I am currently unable to type. This means I have to dictate to the computer in order to use it or “type”. Thankfully I have a Mac, so it can happen without going to outside servers, meaning it’s a lot more secure.


Microsoft hates Macs, so there are quite a few annoying quirks when using Microsoft software on a Mac.

First, anything I say has to be a single, fluid sentence with no pauses or stops. If not, Dick Tation (yes, I named it) appears more like, “Anything I satHas to be a single,Fluid sentenceWithNo pauses orStops.”

Secondly, when dictating into the comments when collaborating, it Office 365 doesn’t recognize that there’s a comment until a key is actually pressed on the keyboard. Which kills the ability to leave comments if you can’t actually type. Turns out Microsoft thinks this is good accessibility design. Apparently we have very different ideas as to what accessibility means …

Given that Microsoft’s dictation goes out to their servers, and I work for a company that legally can’t share information over an unsecured connection and/or on unvetted servers, anyone using dictation who works for our company has to use a local solution. Which is basically a Mac or Dragon. And since we also need to be fiscally responsible, buying additional software for something the computer already does natively is a hard sell.

Now some of you may say hold on, Macs cost more than Windows machines. Why yes, that’s true. However, the Mac’s useful life is also many times longer than a windows machine, it’s more secure, and has lower maintenance costs. So yes, Windows is cheaper to buy, and Mac is cheaper to have.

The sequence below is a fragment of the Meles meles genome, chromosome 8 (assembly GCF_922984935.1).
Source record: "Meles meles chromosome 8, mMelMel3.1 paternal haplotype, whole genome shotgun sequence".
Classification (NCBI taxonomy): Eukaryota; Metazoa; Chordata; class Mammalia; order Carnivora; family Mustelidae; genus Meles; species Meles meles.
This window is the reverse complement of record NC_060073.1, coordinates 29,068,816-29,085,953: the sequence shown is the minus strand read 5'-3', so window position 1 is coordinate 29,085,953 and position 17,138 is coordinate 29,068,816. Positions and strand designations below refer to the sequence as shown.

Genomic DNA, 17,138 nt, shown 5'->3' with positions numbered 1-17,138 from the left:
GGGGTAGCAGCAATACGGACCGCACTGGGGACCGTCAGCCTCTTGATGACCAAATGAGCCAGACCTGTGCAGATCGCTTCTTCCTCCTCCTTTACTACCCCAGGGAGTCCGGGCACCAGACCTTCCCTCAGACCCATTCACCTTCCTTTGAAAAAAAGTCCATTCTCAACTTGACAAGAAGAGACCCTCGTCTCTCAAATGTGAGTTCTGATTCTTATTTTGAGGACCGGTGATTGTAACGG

Some may disagree with me, and that’s ok. This has been proven time and again in our environment, so that’s the fiscally responsible decision for our company.

Of course your mileage may vary … no two computer environments are identical, and perhaps it works out the other way for your company. And that’s fine, too!

But that still doesn’t make Microsoft’s inability to fathom what accessibility means any easier to work with.

Making Smoked Ribs Without the BBQ Grill

Well, I’m not, Alex is. I just get to say how.

What follows is an amalgamation of information on many web-sites, plus my own experimentation.

Now, before we get started, let’s clarify why you’d want to do this. Quite frankly, because they’re amazing. If that’s not a good enough reason, how about “I don’t own a grill” or “it’s too cold to grill”.


  • 1 rack of ribs
  • Smoking chips (preferably soak for several hours or overnight)
  • Approximately 2 cups of plain white vinegar
  • 1 tablespoon kosher salt

Dry rub

  • 1 T salt
  • 2 T brown sugar
  • 1 t white pepper
  • 1/2 t cayenne pepper
  • 1/4 t ginger


  1. Ribs must be thawed first, so if they’re frozen, move to the refrigerator a day or two beforehand or set in some cold water large enough to cover them, usually the whole sink.
  2. Prep the pan few hours (or the night before) before prepping the ribs
  3. In a throwaway or roasting pan
  4. Lay down a long sheet of foil “wings” that will turn into the tent later
  5. If using a roaster, line with foil (Teflon or shiny side up) … if possible, make the foil “water-tight” so cleanup is much easier later … the chips will bake onto the bottom, and you’d really rather that be foil than the roaster itself!